7 January 2021
Former Bolton School Girls’ Division pupil Dr Becky Smethurst has been awarded the Institute of Physics’ 2020 Mary Somerville Medal and Prize, which recognises exceptional early career contributions to public engagement in physics.
In picking up the £1,000 prize money and certificate, she was praised for engaging a diverse, global audience with complex astrophysical ideas presented at an accessible level with a large dose of enthusiasm on her YouTube channel Dr Becky. Her engaging and enthusiastic presentations have enabled her to build a following of over 100,000 subscribers and to clock up over six million views.
Not only does Becky present these videos, she researches, produces and edits the content on a weekly basis alongside her research. She is known for being able to take complex ideas and break them down piece by piece to a level that people are able to engage with.
Some of her most popular videos have covered the history of an idea in physics over the centuries, such as dark matter, to highlight how these theories don’t just spring up over night. By adding references to popular culture and by not taking herself too seriously, she has been able to consistently engage with her viewers. In particular, Becky states that she likes to be “unapologetically feminine” on her channel in the hope of highlighting that femininity and science are not mutually exclusive concepts.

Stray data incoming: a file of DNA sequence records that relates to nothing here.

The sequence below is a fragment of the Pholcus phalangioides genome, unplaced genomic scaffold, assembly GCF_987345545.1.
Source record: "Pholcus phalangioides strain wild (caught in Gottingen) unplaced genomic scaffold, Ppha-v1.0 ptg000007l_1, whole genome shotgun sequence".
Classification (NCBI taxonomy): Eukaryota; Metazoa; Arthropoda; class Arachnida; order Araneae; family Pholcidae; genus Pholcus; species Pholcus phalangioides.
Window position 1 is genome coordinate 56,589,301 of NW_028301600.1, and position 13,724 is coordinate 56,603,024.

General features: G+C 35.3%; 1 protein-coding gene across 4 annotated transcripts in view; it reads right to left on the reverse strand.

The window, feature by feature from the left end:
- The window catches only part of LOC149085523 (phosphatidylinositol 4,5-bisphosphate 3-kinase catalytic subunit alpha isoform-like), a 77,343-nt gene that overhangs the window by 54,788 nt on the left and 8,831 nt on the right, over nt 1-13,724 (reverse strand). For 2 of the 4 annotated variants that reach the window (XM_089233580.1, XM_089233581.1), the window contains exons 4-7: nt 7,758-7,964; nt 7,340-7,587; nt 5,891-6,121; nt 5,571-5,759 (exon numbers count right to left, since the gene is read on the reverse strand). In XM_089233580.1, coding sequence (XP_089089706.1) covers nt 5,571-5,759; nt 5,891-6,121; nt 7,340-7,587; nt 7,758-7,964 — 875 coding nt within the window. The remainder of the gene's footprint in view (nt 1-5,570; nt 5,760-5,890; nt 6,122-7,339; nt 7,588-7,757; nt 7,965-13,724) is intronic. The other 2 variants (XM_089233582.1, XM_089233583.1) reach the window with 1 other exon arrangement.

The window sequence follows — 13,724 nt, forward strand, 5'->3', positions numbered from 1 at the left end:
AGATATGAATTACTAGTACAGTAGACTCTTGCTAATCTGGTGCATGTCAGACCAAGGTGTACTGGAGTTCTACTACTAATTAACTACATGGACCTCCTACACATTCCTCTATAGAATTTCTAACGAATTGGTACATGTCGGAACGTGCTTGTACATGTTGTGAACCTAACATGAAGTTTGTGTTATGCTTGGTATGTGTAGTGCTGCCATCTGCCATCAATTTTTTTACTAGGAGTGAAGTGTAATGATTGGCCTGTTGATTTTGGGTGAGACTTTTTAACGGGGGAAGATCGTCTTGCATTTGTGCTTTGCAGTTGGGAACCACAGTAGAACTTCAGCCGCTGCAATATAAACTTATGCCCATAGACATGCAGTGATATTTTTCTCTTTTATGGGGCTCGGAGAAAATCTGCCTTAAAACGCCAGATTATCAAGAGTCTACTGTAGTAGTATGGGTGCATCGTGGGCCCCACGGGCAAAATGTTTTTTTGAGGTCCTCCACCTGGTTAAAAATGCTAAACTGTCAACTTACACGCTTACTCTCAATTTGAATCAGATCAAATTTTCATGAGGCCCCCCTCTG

Along with her YouTube films, Becky regularly speaks to the public through more traditional media outlets, including a monthly half-hour slot on BBC Radio Oxford.
When astronomy news breaks she can often be heard making it accessible and entertaining for the public on Radio 5 Live, Radio 4, LBC talk radio and various local radio stations.
She has also appeared on both BBC News and Channel 4 News discussing breaking astronomy news stories.
Becky is also the author of the popular astronomy book Space: 10 Things You Should Know, which was ranked one of Sky at Night magazine’s most popular space books of 2019.
Becky left Bolton School in 2008 and went on to study a Physics with Astronomy MPhys at Durham University and then an Astrophysics PhD at Oxford University. She was back in School in the Spring of 2019 when she worked with AS and A2-level Physics students and a number of GCSE pupils.